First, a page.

Cannon started out with medicine shows like Dr Hangerson's , Dr Stokey's, Dr Willie Lewis' and Dr W.B. Milton. From Virginia to Arkansas, billed as Banjo Joe, he worked for some ten years, 1914 -1928. He was accompanied by Hosea Woods, a longtime friends who could play guitar, violin and cornet and also sang. "I had to have a shot of liqueur before the show. If I didn't it seemed like I couldn't be funny in front of all them people. When I had one it seemed like all them people was one and I would throw up the banjo in the air and really put on a show." In 1916 Cannon moved North of Memphis to Ripley to work on a farm. There he teamed up with local musicians harmonica player Noah Lewis and guitarist Ashley Thompson. The trio played around the area until 1920. They would be reunited when Cannon formed his jug band in Memphis in 1928.

Back in Memphis, Will Shade had started the Memphis Jug Band. They became very popular in Memphis, often playing in Church Park, where Gus saw them. The Madison Rag AdMemphis Jug Band first recorded for Victor in February 1927 and over the next four years recorded 57 sides. By 1930 there were seven different jug bands active in Memphis. In 1928 Ralph Peer from Victor, who had previously recorded the Memphis Jug Band, returned to Memphis looking for other jug bands to record. Charlie Williamson, the manager of the Palace Theater, recommended Gus. By this time Gus had had a harness made for his jug so that he could wear it around his neck and play banjo at the same time. Gus called up Noah Lewis and Ashley Thompson and on Jan 30 1928 they recorded 4 sides in an old auditorium as Cannon's Jug Stompers.

The first recordings did well and in Sept 1928 an additional 10 sides were cut; 4 on Sept. 5 with Avery replacing Thompson, 2 more on Sept. 9 and then 4 more on Sept. 20 with Hosea Woods added on kazoo. The band’s major musician was Noah Lewis who demonstrated remarkable breath control, inventiveness, and mastery of his instrument. Lewis was born in Henning, Tennessee, and raised in the vicinity of Ripley. He played in local string bands and brass bands, and began playing in the Ripley and Memphis areas with Cannon. He cut seven sides under his own name at sessions in 1929 and 1930. Recording as Noah Lewis' Jug Band, he was backed on two numbers by Sleepy John and Yank Rachell with just Estes backing him on two other numbers cut a couple of days apart. Lewis died in poverty of gangrene brought on by frostbite in Ripley, Tennessee, in 1961.  As Cannon recalled: "Lawd, he used to blow the hell outa that harp. He could play two harps at the same time …Y'know he could curl his lips 'round the harp & his nose was just like a fist. Noah, he was full of cocaine all the time – I reckon that's why he could play sou loud and aw, he was good!"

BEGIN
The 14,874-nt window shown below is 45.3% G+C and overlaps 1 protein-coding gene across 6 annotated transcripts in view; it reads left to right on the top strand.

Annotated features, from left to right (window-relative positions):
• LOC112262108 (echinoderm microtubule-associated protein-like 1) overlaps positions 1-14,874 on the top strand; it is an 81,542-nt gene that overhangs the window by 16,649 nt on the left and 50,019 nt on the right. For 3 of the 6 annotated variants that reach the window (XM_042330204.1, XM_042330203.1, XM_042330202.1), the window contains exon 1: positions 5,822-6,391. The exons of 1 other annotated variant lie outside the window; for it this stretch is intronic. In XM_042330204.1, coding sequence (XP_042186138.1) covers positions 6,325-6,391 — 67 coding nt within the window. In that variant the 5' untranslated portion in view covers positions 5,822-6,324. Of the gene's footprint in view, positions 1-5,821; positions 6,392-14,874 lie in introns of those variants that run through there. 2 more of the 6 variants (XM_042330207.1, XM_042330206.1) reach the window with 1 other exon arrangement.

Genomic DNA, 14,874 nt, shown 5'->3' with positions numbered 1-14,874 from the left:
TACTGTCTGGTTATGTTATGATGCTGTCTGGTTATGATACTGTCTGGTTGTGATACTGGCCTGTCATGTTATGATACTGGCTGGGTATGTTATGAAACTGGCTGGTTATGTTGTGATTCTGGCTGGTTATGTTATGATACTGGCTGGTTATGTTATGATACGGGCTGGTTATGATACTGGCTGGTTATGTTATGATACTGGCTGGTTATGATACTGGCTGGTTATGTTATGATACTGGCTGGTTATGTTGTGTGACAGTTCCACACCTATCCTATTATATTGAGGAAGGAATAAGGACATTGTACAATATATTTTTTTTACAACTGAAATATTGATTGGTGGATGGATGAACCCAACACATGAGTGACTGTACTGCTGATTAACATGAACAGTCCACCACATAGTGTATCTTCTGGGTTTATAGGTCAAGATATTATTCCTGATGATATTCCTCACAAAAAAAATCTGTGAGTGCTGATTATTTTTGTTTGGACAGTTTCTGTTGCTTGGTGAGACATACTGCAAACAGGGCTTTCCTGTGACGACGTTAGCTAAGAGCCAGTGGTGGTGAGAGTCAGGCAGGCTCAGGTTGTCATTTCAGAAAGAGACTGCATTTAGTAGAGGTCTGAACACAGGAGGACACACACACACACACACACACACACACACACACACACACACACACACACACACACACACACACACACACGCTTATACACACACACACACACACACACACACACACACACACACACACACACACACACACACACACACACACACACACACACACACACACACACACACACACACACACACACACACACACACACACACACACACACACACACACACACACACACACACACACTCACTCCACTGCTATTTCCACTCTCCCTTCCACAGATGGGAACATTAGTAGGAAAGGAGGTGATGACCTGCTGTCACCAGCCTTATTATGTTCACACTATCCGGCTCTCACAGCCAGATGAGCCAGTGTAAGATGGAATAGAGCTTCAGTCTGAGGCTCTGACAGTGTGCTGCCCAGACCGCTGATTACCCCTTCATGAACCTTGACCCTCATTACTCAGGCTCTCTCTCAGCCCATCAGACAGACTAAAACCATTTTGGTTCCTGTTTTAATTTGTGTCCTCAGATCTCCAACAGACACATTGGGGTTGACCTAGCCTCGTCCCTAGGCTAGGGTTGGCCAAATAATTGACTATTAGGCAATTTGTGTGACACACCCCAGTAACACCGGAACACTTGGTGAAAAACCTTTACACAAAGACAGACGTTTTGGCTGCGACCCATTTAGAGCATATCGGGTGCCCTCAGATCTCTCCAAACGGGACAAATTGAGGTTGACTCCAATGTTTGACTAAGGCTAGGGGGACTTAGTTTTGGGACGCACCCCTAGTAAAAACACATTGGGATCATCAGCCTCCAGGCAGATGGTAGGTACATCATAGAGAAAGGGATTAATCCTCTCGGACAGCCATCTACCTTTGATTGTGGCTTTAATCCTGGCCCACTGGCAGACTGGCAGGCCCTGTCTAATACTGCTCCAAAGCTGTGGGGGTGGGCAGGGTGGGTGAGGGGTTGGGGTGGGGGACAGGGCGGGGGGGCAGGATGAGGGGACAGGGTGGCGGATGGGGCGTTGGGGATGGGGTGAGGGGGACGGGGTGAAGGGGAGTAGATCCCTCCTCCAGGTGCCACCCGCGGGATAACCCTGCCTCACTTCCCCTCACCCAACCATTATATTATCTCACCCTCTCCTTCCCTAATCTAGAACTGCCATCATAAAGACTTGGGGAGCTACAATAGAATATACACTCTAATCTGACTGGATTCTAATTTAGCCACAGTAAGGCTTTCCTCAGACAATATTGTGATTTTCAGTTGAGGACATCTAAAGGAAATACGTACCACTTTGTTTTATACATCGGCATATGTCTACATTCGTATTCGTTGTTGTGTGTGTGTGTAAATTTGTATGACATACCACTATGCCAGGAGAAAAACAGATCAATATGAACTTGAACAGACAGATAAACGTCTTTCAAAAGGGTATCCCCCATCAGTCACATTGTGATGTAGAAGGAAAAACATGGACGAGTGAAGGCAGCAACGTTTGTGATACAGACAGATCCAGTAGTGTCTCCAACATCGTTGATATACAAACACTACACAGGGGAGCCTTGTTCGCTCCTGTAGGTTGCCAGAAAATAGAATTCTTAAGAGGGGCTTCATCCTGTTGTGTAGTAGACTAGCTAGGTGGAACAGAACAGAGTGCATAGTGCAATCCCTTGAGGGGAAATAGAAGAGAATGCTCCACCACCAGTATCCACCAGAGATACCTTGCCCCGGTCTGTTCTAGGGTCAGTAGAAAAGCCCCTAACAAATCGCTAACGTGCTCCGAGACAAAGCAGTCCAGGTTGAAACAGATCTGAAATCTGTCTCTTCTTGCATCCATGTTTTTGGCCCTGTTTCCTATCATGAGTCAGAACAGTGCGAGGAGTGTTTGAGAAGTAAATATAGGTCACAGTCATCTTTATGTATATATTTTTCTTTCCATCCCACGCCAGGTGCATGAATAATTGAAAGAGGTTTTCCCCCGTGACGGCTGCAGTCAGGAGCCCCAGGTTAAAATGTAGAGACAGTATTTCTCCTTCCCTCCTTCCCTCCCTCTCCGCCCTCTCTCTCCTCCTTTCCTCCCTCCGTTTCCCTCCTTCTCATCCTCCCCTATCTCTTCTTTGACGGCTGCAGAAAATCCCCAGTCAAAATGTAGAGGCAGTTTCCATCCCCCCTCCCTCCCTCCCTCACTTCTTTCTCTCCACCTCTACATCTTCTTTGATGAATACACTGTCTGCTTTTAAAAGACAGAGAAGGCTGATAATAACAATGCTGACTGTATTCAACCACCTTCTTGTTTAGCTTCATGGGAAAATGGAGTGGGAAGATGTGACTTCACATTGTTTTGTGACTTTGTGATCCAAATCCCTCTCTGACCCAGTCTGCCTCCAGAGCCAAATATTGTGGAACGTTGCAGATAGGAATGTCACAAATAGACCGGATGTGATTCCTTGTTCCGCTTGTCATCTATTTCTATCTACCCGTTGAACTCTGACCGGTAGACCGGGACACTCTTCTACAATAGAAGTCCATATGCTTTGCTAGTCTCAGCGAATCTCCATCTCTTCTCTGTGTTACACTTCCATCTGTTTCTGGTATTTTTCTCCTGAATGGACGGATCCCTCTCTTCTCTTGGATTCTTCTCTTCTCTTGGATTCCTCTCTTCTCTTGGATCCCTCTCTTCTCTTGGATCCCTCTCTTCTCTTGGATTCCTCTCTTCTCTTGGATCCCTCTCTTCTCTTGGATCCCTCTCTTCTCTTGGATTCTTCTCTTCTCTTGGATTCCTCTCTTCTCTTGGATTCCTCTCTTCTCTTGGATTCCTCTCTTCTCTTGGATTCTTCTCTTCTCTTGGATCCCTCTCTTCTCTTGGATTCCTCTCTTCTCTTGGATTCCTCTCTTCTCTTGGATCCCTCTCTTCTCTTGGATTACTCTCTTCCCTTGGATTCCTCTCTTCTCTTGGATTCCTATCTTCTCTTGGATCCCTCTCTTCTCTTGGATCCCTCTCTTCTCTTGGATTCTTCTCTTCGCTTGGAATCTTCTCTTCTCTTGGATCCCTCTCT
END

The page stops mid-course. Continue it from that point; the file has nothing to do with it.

After Cannon's Jug Stompers final sessions in 1930 Cannon would no record again for over two-decades. In 1957 he recorded a few sides for Sam Charters for Folkways which includes an interview which is featured on today's show. The recordings were issued on the album American Skiffle Bands. While recording in the South in the early 1960's, producer, writer Charters was inspired not only by the sound of Furry Lewis’s guitar, but by the patterns of movement in his hands and fingers as he played. Thus Charters decided to make a film that would document aspects of the blues that couldn’t be put on a phonograph record. In the summer of 1962, Charters journeyed through St. Louis, Memphis, Louisiana, and South Carolina to shoot the film The Blues and record this soundtrack. Artists featured in addition to Lewis are J.D. Short, Baby Tate,  Sleepy John Estes and Gus Cannon who performs "Sitting Here Thinking" with Memphis Willie B.

Gus Cannon
Gus Cannon listens to his first record album on Stax
Photo: Bob Williams/The Commercial Appeal files

In 1961 Dave Mangurian and Donald Hall recorded Gus Cannon, Will Shade and Laura Dukes over two days in Memphis. The recordings have been issued as bootlegs on Will Shade & Gus Cannon 1961 (Document) and  Memphis Sessions (1956 – 1961) (Wolf). It turns out that Donald Hill is a Professor at SUNY Oneonta, just a few hours from my house. I got in touch and Donald graciously made some time to talk about recording Gus and his friends over fifty years ago. Mangurian and Hall headed to Memphis after a spending time in Clarksdale where they recorded Wade Walton and spent time in jail on "suspicion" another word for "white outsiders." In Memphis they looked up Memphis Minnie and Son Joe and and managed to record Will Shade, Laura Dukes, and Gus Cannon in Shade's apartment on Fourth Street, just off Beale. "We recorded over two days. The musicians drank a lot as did some of the visitors who heard the music and joined us. We recorded a variety of configurations, including Shade on vocal, washtub bass, harmonica, and guitar; Laura Dukes, vocal and banjo-uke, Gus Cannon on vocal and banjo; and several others that came by to sing a tune or two. …Shade, Cannon and Dukes were real professionals."